Montana Officials Detail Why They Euthanized Grizzly Bear Near Yellowstone

by Craig Garrett
montana-officials-detail-why-they-euthanized-grizzly-bear-near-yellowstone
Grizzly Bear at Kukak Bay in Katmai National Park - stock photo

A grizzly bear that became too comfortable around humans was put down Wednesday, after it was caught near Yellowstone National Park. On Thursday, officials with the Montana Fish, Wildlife & Parks Department stated that the adult female bear had a long history of confrontations. It had been relocated twice before being captured Tuesday on private property, USA Today reports.

“In the weeks prior to the capture, the bear had broken into a fenced compound, frequented a home that had no unsecured attractants or natural foods, and killed chickens secured by electric fencing,” FWP explained. “The bear was largely undeterred by hazing efforts, which included rubber bullets, paintballs, electric fencing and noise-making devices.”

After conferring with the U.S. Fish and Wildlife Service, the decision was made to euthanize the bear. The mother bear had a small cub, which will be kept in captivity at the zoo. According to FWP, grizzly bears are active as they try to consume enough food to last them through hibernation, and this has led to increased conflict with humans.

This is just one in a series of recent grizzly bear encounters

On Tuesday, an adult male grizzly bear was killed west of Emigrant by hunters after the Gardiner Basin capture. The hunters said they were acting in self-defense. On September 14th, hunters in the Tom Miner Basin area reported being charged by a grizzy bear. One of the hunters shot the bear with a pistol, however, ground and helicopter crews searching for the animal were unable to locate it.

In residential areas such as Bozeman, Big Sky, Belgrade, Helena and Butte, conflicts with black bears have grown. After several black bears broke into areas with unsecured food sources, posing a danger to the public, they were sadly euthanized.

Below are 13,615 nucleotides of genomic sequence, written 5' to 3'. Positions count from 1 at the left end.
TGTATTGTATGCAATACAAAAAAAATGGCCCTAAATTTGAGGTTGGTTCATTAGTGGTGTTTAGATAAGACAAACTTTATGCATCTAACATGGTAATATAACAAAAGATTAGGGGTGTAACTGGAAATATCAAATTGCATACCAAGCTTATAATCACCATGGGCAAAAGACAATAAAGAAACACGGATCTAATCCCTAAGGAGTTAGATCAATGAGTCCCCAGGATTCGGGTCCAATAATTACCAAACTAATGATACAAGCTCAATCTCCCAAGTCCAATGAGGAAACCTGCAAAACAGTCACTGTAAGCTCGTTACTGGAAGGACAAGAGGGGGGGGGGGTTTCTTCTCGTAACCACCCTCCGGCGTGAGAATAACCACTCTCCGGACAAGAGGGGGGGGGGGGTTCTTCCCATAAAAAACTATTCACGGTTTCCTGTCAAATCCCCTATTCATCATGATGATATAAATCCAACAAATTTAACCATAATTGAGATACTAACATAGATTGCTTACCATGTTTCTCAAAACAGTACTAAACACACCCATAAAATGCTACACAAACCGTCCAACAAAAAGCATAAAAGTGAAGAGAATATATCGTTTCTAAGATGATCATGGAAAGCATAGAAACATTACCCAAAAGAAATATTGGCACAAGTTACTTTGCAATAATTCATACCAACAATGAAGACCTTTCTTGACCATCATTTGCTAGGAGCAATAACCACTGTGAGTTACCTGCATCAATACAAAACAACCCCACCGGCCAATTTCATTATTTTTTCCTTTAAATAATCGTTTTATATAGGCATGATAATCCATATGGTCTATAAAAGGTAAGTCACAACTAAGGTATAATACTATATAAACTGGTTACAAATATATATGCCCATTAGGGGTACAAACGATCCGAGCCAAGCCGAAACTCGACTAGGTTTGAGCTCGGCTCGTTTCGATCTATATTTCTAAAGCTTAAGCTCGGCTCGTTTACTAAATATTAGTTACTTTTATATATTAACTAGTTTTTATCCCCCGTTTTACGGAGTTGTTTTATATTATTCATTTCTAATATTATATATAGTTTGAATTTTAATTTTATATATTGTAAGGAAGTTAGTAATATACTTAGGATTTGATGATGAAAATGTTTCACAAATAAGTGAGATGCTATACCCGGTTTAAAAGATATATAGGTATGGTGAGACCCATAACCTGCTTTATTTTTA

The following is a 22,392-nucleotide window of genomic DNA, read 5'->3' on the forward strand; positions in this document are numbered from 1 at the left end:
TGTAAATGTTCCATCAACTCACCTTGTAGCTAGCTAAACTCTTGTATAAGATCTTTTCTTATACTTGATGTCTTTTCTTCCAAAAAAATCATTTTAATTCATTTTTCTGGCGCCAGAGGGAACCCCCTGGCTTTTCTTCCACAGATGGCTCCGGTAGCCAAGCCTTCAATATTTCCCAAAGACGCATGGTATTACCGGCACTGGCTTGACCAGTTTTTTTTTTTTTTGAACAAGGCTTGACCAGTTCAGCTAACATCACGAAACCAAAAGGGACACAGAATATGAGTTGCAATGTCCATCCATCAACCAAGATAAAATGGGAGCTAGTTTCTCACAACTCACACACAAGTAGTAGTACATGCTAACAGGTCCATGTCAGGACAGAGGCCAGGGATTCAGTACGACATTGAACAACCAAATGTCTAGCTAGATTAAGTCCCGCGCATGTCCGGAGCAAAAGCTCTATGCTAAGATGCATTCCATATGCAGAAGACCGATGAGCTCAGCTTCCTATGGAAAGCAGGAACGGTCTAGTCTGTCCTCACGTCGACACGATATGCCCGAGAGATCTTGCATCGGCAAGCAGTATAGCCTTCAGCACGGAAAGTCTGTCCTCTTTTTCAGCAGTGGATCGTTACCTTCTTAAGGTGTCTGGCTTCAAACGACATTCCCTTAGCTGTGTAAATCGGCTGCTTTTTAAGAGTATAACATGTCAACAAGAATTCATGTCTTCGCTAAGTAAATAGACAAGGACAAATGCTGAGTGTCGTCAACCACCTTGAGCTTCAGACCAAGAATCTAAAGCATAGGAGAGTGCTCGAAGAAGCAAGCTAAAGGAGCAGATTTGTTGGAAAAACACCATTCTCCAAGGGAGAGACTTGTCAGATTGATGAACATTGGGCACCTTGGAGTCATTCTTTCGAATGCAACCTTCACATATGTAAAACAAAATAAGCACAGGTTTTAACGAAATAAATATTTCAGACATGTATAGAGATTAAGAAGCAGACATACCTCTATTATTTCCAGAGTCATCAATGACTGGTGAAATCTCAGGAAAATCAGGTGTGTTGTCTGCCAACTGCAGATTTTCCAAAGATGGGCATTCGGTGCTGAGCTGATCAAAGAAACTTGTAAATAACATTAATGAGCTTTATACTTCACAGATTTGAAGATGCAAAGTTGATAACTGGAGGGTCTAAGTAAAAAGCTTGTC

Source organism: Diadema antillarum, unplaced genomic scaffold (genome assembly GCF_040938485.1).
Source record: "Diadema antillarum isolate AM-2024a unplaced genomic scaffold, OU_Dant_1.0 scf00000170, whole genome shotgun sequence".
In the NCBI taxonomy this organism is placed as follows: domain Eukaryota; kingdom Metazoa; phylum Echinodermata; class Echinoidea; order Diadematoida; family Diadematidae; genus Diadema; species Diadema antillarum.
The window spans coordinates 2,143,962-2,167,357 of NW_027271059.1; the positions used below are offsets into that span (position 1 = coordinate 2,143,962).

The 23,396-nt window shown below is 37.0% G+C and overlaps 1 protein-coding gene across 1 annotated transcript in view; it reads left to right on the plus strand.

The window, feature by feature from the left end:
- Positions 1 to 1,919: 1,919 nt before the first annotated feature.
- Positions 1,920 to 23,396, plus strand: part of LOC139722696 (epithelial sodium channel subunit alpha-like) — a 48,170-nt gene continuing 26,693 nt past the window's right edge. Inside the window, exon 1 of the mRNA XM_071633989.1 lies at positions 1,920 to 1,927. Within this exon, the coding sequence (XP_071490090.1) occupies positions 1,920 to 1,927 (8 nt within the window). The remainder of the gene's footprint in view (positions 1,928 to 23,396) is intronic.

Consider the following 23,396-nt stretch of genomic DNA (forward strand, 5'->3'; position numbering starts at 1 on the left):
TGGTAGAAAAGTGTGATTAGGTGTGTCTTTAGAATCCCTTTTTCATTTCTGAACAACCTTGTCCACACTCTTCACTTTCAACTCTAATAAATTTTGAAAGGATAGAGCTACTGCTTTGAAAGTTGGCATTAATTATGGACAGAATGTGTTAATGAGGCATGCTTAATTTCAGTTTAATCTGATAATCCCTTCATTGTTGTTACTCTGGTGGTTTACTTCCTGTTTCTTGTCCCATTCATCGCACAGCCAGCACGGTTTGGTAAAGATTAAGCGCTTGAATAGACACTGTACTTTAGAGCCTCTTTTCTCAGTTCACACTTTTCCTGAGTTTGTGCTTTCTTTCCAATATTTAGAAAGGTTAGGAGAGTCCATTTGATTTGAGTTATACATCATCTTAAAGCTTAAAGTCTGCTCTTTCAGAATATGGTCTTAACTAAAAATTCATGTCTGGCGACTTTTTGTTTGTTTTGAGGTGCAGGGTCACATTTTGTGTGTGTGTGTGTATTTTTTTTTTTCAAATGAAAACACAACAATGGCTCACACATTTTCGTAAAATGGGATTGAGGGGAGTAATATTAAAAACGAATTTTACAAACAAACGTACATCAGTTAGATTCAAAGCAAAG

FWP stated that every single region in Montana has grizzly bears. If people want to stop these wild creatures from becoming used to human presence and attractions like garbage cans, bird feeders, and pet food bowls, then proper safety measures need to be put into place. When you’re out in nature or the backcountry away from towns and houses, always bring bear spray with you just in case. Plus take whatever extra steps are necessary to lower the risk of an accidental encounter.

What to do in a bear encounter

The National Park Service advises not to drop your pack and not to give the black bear any food. They also stress not to make direct eye contact. Another thing they suggest is to travel in groups. Finally, the NPS urges folks not to climb trees to escape wild animals. Black bears in particular are terrific climbers.

The NPS stresses that bear attacks are extremely rare. Most bears mind their own business if not antagonized by humans. However, they do have some tips in the event of an attack. Interestingly, they strongly urge people to not play dead with black bears. Playing dead works with their brown cousins, though. They urge you to find a car or shelter if you can. If you aren’t able to flee, try to defend yourself with whatever is accessible. The NPS says to focus your blows on the bear’s face and muzzle.

Outsider.com